Please come down and see me at the Con (or that other, way more famous guy, Jim Butcher).

Urban Fantasy

It's easy to imagine the extraordinary when superimposed on the ordinary...
It’s easy to imagine the extraordinary when superimposed on the ordinary…

Urban fantasy is, at its root, a mishmash of a variety of genres.  The typical urban fantasy author often combines one or more genres of fiction with fantasy in their story.  The fun of urban fantasy stories often lies in the contrast between the ordinary and the extraordinary.  Wizards duke it out with magic and bullets, Police investigate supernatural crimes, and elves drink Miller Lite and watch Nascar.   The possibilites are limitless, especially when the stories can be told in so many ways.  Supernatural Romance, Paranormal Investigation, Zombie Apocalpyse, even Superpower Crime Noir novels are all under the broad catagory of Urban Fantasy.  As a market, the genre has been extremely successful, from the Harry Potter series to Twilight, there has been far more mainstream appeal to Urban Fantasy than other aspects of Science Fiction or Fantasy.

Why is that?  Well, there’s a number of reasons.  Honestly, one of the big ones is that it’s easier for the average person to get into.  They don’t have to try to memorize funny names for people or places, they don’t have to figure out some other world.  The setting is someplace they’ve heard of, maybe even lived in.  The events and history, while different in the particulars, are the same history that they learned in school.  Sure, magic might be a smaller or greater effect in that history, but these little changes often are part of the charm.  What if the Kaiser used necromancers in World War I to raise zombie hordes such as in Larry Correia’s Grimnoir Chronicles?  What if the Red Vampires secretly seduce and abduct thousands of people across the country as in Jim Butcher’s Dresden Files?  It doesn’t change how the main course of history went, and society, places, and events are still the same.  This makes it easy for the average person to pick up a book for casual reading.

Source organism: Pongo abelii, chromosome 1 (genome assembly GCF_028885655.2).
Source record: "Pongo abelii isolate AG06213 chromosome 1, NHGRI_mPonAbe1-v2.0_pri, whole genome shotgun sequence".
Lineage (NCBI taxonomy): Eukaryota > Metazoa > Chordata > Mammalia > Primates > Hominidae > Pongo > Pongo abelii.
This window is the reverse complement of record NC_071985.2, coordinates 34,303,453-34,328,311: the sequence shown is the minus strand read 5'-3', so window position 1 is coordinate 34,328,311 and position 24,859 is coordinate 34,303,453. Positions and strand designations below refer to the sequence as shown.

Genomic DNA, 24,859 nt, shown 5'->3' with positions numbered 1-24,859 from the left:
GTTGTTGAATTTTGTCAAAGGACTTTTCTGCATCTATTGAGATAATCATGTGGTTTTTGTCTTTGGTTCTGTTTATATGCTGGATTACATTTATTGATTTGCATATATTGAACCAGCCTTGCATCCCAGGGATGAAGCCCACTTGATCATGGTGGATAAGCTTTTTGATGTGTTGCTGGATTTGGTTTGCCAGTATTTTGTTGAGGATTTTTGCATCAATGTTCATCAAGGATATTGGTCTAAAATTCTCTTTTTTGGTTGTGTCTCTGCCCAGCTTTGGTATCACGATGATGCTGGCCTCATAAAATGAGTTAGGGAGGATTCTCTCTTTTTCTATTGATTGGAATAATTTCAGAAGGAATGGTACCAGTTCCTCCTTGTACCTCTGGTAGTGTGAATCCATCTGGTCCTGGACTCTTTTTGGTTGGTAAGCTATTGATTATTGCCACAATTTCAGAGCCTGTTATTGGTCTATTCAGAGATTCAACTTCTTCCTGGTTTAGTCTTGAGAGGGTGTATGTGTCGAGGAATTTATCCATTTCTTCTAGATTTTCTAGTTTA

Another reason that Urban Fantasy novels tend to be so popular is that they’ve gotten their hooks into this generation.  Many kids grew up with Harry Potter, and now that they’re adults, urban fantasy seems relatively mainstream.  They read these types of books, they’ve seen the movies, they are ready to suspend their disbelief that magic exists in secret.  The resurgence of general media such as Warehouse 13, Doctor Who, and others has also encouraged this.  These are shows that amplify the paranormal, and put out logical reasons for the existance of the supernatural.  These shows are also extremely popular because they encourage such imagination and questions of ‘what if.’

Another reason for the popularity, urban fantasy stories often provide characters that the readers can easily identify with.  A soccer mom makes an easy person to relate to, she drives a minivan, picks her kids up from school, films her daughter’s softball game, and happens to channel the powers of light to slay demons such as in John Ringo’s Princess of Wands.  It is an easy buy-in for a reader.  A private investigator who helps out the police now and again could be the character in almost any standard fiction story.  When that story’s character happens to be best friends with a twenty thousand year old vampire who is the lone survivor of Atlantis such as Ryk Spoor’s Digital Knight, the story becomes interesting to say the least.  Yet everyone has the odd friend or two, so this isn’t something that would totally confuse a new reader.

Of interest to me, both as an author and a reader, urban fantasy often acts as a gateway genre to more traditional fantasy books.  Readers sometimes really like the ideas and concepts and so they’ll dive a little deeper into the overall broader fantasy genre.  Also, writers who have made their break in urban fantasy often branch out into other areas, such as Jim Butcher with his Codex Alera series.  Sometimes it works the otherway, such as with John Ringo, who wrote Princess of Wands after he established an extensive science fiction bibliography.

Overall, there are a number of excellent books that I’d recommend.  Urban Fantasy is an exciting and fun genre of books to read, and there are plenty of books to check out.  Off hand, I recommend: Jim Butcher’s Dresden Files, Larry Correia’s Monster Hunter series, John Ringo’s Princess of Wands, and a few others in the Books I’d Recommend section.